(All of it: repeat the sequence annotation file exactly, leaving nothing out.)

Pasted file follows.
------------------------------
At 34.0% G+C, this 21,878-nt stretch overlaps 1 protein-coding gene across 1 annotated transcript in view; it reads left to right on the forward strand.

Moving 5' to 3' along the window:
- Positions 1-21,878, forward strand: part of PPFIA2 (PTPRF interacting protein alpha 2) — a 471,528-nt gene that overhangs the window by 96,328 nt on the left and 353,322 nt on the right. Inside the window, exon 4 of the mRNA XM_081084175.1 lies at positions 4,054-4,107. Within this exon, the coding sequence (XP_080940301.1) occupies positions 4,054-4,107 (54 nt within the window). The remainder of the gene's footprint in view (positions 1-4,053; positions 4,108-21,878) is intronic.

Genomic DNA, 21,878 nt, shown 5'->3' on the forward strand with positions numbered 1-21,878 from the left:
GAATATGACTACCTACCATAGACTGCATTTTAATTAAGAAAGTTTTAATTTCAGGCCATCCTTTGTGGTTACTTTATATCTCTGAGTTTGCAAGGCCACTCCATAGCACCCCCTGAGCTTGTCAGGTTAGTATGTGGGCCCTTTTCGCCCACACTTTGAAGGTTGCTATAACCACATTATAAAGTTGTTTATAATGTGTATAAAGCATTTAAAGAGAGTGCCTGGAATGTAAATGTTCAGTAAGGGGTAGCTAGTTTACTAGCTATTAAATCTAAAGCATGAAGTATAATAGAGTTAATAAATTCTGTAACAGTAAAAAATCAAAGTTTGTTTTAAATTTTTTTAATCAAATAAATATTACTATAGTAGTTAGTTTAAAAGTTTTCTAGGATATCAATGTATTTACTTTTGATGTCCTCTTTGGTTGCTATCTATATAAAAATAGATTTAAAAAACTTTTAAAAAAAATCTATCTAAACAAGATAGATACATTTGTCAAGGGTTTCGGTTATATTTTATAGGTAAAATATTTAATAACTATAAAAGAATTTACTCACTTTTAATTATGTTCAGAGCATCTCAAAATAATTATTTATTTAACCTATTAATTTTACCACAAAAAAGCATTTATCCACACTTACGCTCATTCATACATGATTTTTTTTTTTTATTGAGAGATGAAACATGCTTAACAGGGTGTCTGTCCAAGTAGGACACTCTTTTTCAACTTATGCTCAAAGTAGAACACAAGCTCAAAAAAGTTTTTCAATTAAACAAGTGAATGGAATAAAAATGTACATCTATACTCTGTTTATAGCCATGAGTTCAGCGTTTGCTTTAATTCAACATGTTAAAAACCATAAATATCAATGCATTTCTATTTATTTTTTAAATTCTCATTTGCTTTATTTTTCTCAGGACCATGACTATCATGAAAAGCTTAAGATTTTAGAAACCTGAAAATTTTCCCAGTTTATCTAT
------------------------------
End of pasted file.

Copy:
At 34.0% G+C, this 21,878-nt stretch overlaps 1 protein-coding gene across 1 annotated transcript in view; it reads left to right on the forward strand.

Moving 5' to 3' along the window:
- Positions 1-21,878, forward strand: part of PPFIA2 (PTPRF interacting protein alpha 2) — a 471,528-nt gene that overhangs the window by 96,328 nt on the left and 353,322 nt on the right. Inside the window, exon 4 of the mRNA XM_081084175.1 lies at positions 4,054-4,107. Within this exon, the coding sequence (XP_080940301.1) occupies positions 4,054-4,107 (54 nt within the window). The remainder of the gene's footprint in view (positions 1-4,053; positions 4,108-21,878) is intronic.

Genomic DNA, 21,878 nt, shown 5'->3' on the forward strand with positions numbered 1-21,878 from the left:
GAATATGACTACCTACCATAGACTGCATTTTAATTAAGAAAGTTTTAATTTCAGGCCATCCTTTGTGGTTACTTTATATCTCTGAGTTTGCAAGGCCACTCCATAGCACCCCCTGAGCTTGTCAGGTTAGTATGTGGGCCCTTTTCGCCCACACTTTGAAGGTTGCTATAACCACATTATAAAGTTGTTTATAATGTGTATAAAGCATTTAAAGAGAGTGCCTGGAATGTAAATGTTCAGTAAGGGGTAGCTAGTTTACTAGCTATTAAATCTAAAGCATGAAGTATAATAGAGTTAATAAATTCTGTAACAGTAAAAAATCAAAGTTTGTTTTAAATTTTTTTAATCAAATAAATATTACTATAGTAGTTAGTTTAAAAGTTTTCTAGGATATCAATGTATTTACTTTTGATGTCCTCTTTGGTTGCTATCTATATAAAAATAGATTTAAAAAACTTTTAAAAAAAATCTATCTAAACAAGATAGATACATTTGTCAAGGGTTTCGGTTATATTTTATAGGTAAAATATTTAATAACTATAAAAGAATTTACTCACTTTTAATTATGTTCAGAGCATCTCAAAATAATTATTTATTTAACCTATTAATTTTACCACAAAAAAGCATTTATCCACACTTACGCTCATTCATACATGATTTTTTTTTTTTATTGAGAGATGAAACATGCTTAACAGGGTGTCTGTCCAAGTAGGACACTCTTTTTCAACTTATGCTCAAAGTAGAACACAAGCTCAAAAAAGTTTTTCAATTAAACAAGTGAATGGAATAAAAATGTACATCTATACTCTGTTTATAGCCATGAGTTCAGCGTTTGCTTTAATTCAACATGTTAAAAACCATAAATATCAATGCATTTCTATTTATTTTTTAAATTCTCATTTGCTTTATTTTTCTCAGGACCATGACTATCATGAAAAGCTTAAGATTTTAGAAACCTGAAAATTTTCCCAGTTTATCTAT